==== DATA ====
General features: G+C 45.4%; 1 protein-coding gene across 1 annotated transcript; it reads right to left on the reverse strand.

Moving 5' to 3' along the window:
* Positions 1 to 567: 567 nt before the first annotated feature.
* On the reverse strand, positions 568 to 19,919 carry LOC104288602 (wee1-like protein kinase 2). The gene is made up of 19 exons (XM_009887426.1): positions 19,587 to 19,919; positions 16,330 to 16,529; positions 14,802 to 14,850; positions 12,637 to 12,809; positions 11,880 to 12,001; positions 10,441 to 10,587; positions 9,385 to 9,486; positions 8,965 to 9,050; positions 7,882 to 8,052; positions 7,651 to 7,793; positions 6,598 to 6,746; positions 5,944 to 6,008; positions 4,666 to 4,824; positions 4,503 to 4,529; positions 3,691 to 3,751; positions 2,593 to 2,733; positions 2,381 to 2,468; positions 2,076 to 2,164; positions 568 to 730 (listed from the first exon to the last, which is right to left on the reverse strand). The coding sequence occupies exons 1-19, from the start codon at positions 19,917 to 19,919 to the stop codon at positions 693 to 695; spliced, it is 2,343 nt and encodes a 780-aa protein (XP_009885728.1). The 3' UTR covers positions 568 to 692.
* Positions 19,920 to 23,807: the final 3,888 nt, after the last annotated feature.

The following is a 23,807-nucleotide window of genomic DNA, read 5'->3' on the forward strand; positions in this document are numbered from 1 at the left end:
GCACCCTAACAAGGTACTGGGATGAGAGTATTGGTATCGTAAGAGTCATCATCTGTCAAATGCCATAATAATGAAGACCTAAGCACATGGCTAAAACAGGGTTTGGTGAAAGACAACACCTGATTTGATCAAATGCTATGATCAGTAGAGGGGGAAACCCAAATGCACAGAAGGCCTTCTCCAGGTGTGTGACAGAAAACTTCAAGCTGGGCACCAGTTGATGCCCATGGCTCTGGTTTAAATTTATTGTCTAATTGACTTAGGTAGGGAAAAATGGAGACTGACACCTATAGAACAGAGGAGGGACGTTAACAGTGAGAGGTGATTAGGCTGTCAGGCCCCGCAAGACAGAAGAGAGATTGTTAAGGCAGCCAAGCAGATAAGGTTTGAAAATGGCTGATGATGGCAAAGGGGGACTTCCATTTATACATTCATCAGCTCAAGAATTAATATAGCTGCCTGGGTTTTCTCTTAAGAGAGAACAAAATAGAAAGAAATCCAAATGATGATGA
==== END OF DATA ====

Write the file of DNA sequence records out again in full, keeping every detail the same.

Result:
General features: G+C 45.4%; 1 protein-coding gene across 1 annotated transcript; it reads right to left on the reverse strand.

Moving 5' to 3' along the window:
* Positions 1 to 567: 567 nt before the first annotated feature.
* On the reverse strand, positions 568 to 19,919 carry LOC104288602 (wee1-like protein kinase 2). The gene is made up of 19 exons (XM_009887426.1): positions 19,587 to 19,919; positions 16,330 to 16,529; positions 14,802 to 14,850; positions 12,637 to 12,809; positions 11,880 to 12,001; positions 10,441 to 10,587; positions 9,385 to 9,486; positions 8,965 to 9,050; positions 7,882 to 8,052; positions 7,651 to 7,793; positions 6,598 to 6,746; positions 5,944 to 6,008; positions 4,666 to 4,824; positions 4,503 to 4,529; positions 3,691 to 3,751; positions 2,593 to 2,733; positions 2,381 to 2,468; positions 2,076 to 2,164; positions 568 to 730 (listed from the first exon to the last, which is right to left on the reverse strand). The coding sequence occupies exons 1-19, from the start codon at positions 19,917 to 19,919 to the stop codon at positions 693 to 695; spliced, it is 2,343 nt and encodes a 780-aa protein (XP_009885728.1). The 3' UTR covers positions 568 to 692.
* Positions 19,920 to 23,807: the final 3,888 nt, after the last annotated feature.

The following is a 23,807-nucleotide window of genomic DNA, read 5'->3' on the forward strand; positions in this document are numbered from 1 at the left end:
GCACCCTAACAAGGTACTGGGATGAGAGTATTGGTATCGTAAGAGTCATCATCTGTCAAATGCCATAATAATGAAGACCTAAGCACATGGCTAAAACAGGGTTTGGTGAAAGACAACACCTGATTTGATCAAATGCTATGATCAGTAGAGGGGGAAACCCAAATGCACAGAAGGCCTTCTCCAGGTGTGTGACAGAAAACTTCAAGCTGGGCACCAGTTGATGCCCATGGCTCTGGTTTAAATTTATTGTCTAATTGACTTAGGTAGGGAAAAATGGAGACTGACACCTATAGAACAGAGGAGGGACGTTAACAGTGAGAGGTGATTAGGCTGTCAGGCCCCGCAAGACAGAAGAGAGATTGTTAAGGCAGCCAAGCAGATAAGGTTTGAAAATGGCTGATGATGGCAAAGGGGGACTTCCATTTATACATTCATCAGCTCAAGAATTAATATAGCTGCCTGGGTTTTCTCTTAAGAGAGAACAAAATAGAAAGAAATCCAAATGATGATGA